Discuss family health history when gathering with loved ones this Thanksgiving
FOR IMMEDIATE RELEASE: Nov. 27, 2019
CONTACT: Bob Wheaton, 517-241-2112
LANSING, Mich. – Relatives share more than green eyes or blond hair. Chronic illnesses and other health problems also tend to run in families. Because of this, the Michigan Department of Health and Human Services (MDHHS) is encouraging potentially lifesaving conversations this Thanksgiving as part of National Family History Day.
“Family members share many of the same genes, lifestyles and environments. If one generation of a family has high blood pressure, it is not unusual for the next generation to have high blood pressure,” said Dr. Joneigh Khaldun, chief medical executive and chief deputy for health for MDHHS. “Thanksgiving is a time when families gather to share food, conversations and stories, providing an important opportunity to discuss one’s family health history. Knowing your history can create a healthier future.”
Family health history is a medical history about a person’s living and deceased relatives, and should include background about a person’s ethnicity. Using this information, health care providers can evaluate the risks for many disorders and chronic adult onset conditions like hereditary breast, ovarian and colorectal cancers.
Common diseases such as cancer, heart disease and diabetes can run in families. In Michigan, approximately one in 10 women has a significant family history of breast and/or ovarian cancer. Family members share genes, environment, lifestyles and behaviors, the combination of which can determine the risk of common diseases.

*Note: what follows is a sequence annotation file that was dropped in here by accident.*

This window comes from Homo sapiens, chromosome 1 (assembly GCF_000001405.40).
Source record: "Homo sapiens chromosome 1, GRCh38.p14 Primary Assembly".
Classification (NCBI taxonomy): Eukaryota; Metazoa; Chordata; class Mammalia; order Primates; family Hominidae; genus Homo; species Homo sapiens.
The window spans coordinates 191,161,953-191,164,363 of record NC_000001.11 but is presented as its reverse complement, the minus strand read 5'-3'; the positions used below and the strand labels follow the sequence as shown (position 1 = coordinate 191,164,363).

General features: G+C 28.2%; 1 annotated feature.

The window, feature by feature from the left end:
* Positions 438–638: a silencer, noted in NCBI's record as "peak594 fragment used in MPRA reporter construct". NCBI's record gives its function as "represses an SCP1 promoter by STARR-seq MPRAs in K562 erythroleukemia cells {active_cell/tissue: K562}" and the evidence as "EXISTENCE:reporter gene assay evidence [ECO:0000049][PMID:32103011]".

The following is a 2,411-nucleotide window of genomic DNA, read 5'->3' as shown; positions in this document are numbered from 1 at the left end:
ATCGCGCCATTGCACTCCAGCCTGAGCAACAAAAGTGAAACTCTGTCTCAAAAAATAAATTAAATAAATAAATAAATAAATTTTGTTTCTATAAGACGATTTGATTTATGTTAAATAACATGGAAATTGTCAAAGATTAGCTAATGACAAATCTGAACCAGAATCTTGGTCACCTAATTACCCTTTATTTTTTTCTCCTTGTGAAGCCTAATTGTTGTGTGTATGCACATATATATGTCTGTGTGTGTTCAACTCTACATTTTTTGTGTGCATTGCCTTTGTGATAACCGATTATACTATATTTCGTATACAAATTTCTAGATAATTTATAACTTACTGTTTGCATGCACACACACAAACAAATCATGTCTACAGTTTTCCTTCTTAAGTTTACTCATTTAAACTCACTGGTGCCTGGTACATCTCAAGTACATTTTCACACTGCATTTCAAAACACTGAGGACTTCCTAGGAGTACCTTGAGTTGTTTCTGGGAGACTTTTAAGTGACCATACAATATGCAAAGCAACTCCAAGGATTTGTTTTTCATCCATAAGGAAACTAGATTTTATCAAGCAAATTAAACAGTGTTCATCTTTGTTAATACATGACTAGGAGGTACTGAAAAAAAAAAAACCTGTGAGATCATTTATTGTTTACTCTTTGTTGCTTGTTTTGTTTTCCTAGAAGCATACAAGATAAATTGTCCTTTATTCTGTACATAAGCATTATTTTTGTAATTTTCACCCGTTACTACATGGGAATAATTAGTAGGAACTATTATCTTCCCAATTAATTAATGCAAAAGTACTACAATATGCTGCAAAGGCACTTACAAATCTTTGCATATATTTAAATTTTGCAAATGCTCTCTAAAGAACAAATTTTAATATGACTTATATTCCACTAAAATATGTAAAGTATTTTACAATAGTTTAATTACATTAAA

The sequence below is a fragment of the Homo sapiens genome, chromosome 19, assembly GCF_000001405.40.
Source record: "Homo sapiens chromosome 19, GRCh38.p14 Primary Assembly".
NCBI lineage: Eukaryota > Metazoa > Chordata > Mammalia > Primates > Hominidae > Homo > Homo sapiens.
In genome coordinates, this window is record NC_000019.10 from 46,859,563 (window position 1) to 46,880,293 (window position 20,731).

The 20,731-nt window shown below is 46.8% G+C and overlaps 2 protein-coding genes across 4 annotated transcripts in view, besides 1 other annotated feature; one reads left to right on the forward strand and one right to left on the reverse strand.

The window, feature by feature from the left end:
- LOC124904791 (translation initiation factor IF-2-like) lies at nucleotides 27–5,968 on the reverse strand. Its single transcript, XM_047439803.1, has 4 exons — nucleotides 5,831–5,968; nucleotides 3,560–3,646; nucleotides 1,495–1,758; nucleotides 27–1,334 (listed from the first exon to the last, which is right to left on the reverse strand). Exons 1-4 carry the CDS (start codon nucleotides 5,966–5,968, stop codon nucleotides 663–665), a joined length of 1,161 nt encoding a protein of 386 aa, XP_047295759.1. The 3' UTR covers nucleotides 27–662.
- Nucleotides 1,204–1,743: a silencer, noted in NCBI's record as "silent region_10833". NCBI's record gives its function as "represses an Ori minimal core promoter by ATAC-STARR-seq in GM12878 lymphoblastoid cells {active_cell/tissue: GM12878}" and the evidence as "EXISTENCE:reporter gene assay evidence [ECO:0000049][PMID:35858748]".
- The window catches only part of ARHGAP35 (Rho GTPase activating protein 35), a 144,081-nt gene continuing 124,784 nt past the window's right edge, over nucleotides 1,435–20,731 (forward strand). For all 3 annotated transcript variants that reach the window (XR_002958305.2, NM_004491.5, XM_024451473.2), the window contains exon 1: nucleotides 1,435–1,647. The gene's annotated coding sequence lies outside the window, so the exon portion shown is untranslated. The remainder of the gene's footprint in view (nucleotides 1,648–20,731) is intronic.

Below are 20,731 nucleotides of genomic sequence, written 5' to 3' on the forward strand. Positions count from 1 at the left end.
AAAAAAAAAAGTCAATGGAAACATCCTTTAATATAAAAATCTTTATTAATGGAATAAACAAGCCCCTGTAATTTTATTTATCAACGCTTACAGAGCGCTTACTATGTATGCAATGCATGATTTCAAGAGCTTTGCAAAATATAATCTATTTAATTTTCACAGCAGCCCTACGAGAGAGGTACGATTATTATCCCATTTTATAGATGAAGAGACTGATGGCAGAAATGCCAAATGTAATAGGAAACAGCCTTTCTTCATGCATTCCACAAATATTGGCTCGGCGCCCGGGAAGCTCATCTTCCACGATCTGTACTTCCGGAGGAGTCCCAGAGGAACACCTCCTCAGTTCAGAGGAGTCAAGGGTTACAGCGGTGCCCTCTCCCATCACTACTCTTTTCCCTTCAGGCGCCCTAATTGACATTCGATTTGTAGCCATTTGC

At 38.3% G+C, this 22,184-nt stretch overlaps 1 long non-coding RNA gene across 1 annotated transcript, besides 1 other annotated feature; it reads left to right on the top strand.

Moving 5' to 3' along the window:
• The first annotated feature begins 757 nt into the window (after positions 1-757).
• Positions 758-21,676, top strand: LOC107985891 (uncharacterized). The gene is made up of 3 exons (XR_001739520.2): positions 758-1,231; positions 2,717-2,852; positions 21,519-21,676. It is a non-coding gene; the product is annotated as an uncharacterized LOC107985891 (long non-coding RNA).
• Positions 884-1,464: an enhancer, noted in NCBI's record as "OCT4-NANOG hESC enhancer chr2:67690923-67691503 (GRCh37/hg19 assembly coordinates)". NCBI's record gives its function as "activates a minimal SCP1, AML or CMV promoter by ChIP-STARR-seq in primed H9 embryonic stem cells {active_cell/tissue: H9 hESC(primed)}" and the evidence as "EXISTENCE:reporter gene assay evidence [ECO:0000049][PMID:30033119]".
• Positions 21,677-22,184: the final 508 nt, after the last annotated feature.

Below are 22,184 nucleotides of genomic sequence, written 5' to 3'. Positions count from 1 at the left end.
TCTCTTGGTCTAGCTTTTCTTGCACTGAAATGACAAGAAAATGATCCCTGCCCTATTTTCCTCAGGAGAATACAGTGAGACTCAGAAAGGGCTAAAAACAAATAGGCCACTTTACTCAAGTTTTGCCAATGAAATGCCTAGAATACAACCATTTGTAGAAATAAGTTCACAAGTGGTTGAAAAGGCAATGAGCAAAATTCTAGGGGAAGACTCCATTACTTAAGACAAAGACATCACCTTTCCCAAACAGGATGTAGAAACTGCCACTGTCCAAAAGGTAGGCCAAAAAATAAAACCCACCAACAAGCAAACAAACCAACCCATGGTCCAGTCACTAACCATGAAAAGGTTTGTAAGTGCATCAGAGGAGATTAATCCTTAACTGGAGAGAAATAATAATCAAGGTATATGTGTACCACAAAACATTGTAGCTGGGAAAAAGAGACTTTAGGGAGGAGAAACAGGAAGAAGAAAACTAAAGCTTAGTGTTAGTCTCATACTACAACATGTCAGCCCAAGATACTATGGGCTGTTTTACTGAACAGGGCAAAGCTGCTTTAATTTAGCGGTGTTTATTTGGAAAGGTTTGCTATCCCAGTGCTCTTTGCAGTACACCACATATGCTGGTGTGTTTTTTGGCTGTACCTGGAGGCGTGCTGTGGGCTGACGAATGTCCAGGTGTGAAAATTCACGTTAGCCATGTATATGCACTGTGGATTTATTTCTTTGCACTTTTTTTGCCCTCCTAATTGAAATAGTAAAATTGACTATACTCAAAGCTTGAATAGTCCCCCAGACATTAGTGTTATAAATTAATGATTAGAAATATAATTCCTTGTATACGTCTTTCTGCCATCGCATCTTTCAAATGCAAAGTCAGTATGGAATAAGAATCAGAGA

Thanksgiving is also a good time to make sure your family is protected from the flu and other vaccine-preventable diseases. By staying up to date on vaccinations, you’re protecting everyone around your dinner table, including those who may be vulnerable like infants who are too young to be immunized as well as older people and people with certain chronic health conditions who are more susceptible to complications from diseases.
Take time to learn your family's health history and then be sure to share this information with your health care provider. Based on your family health history, your health care provider will be able to evaluate potential health risks and recommend appropriate screening or treatment.
A variety of materials and tools are available online to help you ask the right questions and collect information about your family’s health including:
- MDHHS family health history fact cards, which can help guide the conversation.
- The Surgeon General’s My Family Health Portrait tool, which can help individuals organize, print and share family history information with a physician.
- The American Cancer Society’s genetics and cancer website.
Get the facts about vaccines and protecting your family at IVaccinate.org.
# # #